Chua says it is selfish careless parenting to allow your children to waste time on computer games and Facebook. I agree with her on that, and try not to. Facebook is banned for my younger daughter, who is under-age according to FB’s policies. Zoe didn’t want one, and, in fact, after I had accepted friend requests from her friends, I thought it was time she had one, and set it up for her. She now uses it somewhat sparingly, as I do mine.
* * *
Chua’s parenting is incredibly unbalanced, as she knows, no doubt. The goal is success. To work very hard as a child to get a pleasant job as an adult later.
This is a common attitude in Asia, among middle class Africans, and among immigrants to the West.
There is something to it. The Polgar sisters were pulled out from school and made to practice chess for 8 hours a day, 50 hours a week. All of them became grandmasters, I believe. They say, and I write from memory, “We worked hard as children and now have more leisure and opportunities and fun as adults. Our friends did not work as children, and now work hard as adults.”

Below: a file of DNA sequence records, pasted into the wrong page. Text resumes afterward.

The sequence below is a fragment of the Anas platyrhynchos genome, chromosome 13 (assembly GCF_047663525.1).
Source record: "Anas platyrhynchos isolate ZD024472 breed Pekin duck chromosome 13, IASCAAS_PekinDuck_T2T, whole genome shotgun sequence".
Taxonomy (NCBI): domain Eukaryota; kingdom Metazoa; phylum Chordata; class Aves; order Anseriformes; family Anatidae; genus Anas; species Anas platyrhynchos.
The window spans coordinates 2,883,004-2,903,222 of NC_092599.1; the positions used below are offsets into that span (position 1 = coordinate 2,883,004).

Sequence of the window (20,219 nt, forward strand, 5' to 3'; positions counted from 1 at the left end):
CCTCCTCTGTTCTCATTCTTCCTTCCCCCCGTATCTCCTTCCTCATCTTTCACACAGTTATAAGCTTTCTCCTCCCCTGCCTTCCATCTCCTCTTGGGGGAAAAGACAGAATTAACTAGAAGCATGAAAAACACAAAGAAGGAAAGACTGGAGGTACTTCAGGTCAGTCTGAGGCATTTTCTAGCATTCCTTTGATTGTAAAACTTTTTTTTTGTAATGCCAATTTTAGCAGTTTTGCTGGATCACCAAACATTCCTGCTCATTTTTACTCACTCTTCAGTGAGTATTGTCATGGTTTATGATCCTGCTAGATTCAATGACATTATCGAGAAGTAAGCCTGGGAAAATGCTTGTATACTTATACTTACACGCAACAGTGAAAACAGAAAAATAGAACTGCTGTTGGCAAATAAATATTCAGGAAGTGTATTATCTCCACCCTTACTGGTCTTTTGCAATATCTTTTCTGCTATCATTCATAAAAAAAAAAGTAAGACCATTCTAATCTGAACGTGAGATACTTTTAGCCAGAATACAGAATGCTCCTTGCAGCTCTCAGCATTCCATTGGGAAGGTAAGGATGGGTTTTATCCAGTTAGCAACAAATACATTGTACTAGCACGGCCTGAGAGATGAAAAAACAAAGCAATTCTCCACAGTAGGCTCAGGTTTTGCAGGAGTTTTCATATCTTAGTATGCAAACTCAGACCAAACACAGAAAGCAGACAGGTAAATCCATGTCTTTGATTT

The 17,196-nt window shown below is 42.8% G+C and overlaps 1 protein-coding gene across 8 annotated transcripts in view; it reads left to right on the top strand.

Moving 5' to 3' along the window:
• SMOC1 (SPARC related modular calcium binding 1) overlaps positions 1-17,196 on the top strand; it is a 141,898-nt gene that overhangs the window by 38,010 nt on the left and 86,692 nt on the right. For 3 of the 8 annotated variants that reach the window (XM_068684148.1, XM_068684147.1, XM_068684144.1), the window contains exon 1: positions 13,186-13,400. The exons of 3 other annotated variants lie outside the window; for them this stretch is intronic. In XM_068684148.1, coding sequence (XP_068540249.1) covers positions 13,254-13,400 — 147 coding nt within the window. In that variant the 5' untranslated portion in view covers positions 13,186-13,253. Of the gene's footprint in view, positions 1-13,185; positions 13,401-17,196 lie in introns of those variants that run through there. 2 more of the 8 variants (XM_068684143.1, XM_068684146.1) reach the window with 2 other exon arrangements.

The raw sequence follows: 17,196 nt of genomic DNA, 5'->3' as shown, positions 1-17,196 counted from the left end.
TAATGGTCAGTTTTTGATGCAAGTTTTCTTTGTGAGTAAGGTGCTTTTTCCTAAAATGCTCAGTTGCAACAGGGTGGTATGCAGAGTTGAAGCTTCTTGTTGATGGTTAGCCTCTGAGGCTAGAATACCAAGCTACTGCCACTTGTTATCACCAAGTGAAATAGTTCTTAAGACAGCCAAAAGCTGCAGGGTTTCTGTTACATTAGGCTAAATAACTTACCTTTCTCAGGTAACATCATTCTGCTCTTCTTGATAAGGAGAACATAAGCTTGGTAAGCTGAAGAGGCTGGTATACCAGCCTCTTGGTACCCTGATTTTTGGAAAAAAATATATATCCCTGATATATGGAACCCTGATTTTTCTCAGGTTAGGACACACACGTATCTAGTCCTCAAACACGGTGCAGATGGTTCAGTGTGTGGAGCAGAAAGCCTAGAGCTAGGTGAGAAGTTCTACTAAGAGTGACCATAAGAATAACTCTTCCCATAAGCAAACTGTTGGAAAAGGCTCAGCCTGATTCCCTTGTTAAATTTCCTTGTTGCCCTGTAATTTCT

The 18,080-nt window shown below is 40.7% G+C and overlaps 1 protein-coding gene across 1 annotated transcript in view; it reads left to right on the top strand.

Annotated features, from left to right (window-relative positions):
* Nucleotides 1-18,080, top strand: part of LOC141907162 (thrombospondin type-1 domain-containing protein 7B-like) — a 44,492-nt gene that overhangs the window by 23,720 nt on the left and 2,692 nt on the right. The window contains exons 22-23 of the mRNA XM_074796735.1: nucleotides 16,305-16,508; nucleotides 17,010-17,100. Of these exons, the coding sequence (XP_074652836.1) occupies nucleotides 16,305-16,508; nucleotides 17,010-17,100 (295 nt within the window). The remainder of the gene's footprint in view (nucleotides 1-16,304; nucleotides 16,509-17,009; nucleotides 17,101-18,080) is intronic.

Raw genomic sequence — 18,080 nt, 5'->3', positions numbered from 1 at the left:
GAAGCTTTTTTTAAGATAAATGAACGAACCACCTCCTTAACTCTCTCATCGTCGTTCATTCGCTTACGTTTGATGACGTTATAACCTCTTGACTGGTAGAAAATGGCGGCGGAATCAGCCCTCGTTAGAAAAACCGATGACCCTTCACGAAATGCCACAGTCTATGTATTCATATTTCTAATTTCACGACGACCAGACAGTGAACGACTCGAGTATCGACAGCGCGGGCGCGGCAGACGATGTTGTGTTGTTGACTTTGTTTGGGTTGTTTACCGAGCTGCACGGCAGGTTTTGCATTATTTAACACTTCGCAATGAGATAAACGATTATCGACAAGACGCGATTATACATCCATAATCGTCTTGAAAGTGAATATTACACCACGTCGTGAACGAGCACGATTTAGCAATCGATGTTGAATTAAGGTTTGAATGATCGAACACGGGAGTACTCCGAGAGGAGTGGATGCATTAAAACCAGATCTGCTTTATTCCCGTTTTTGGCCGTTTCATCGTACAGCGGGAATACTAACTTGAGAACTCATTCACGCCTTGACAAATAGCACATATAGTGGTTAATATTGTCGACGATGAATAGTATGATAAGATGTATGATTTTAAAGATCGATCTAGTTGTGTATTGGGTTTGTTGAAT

If one does not factor in inherited money, there is some truth to this. Hard work as a child can give you a pleasant, gratifying job with less work and more opportunities as an adult. My husband worked really hard as a child, as he had a few goals: he wanted to win a three year all expenses paid scholarship to Cambridge University (the Girdlers’ scholarship), to win a Rotary scholarship for a year in Japan learning Go and other Japanese things; and to be a mathematician. He achieved all these goals, and the latter did provide him with more free time and travel, and fewer hours at his desk than most of our friends had.
* * *
What annoys readers, and the flaw in Chau’s parenting, is its obvious egocentrism. When she won a second prize at a school assembly, her father was furious. “Never ever disgrace me like that again,” he said.
Sorry, disgrace whom? Chua’s parents came to America as poor immigrants; apparently, they attempted to achieve their dreams of success through their children. She says, “Knowing the sacrifices they made for us makes me want to uphold the family name, to make my parents proud.” Was it impossible for Chua’s parents to do something themselves of which they could be proud? Why burden her with having to bring them honour or disgrace?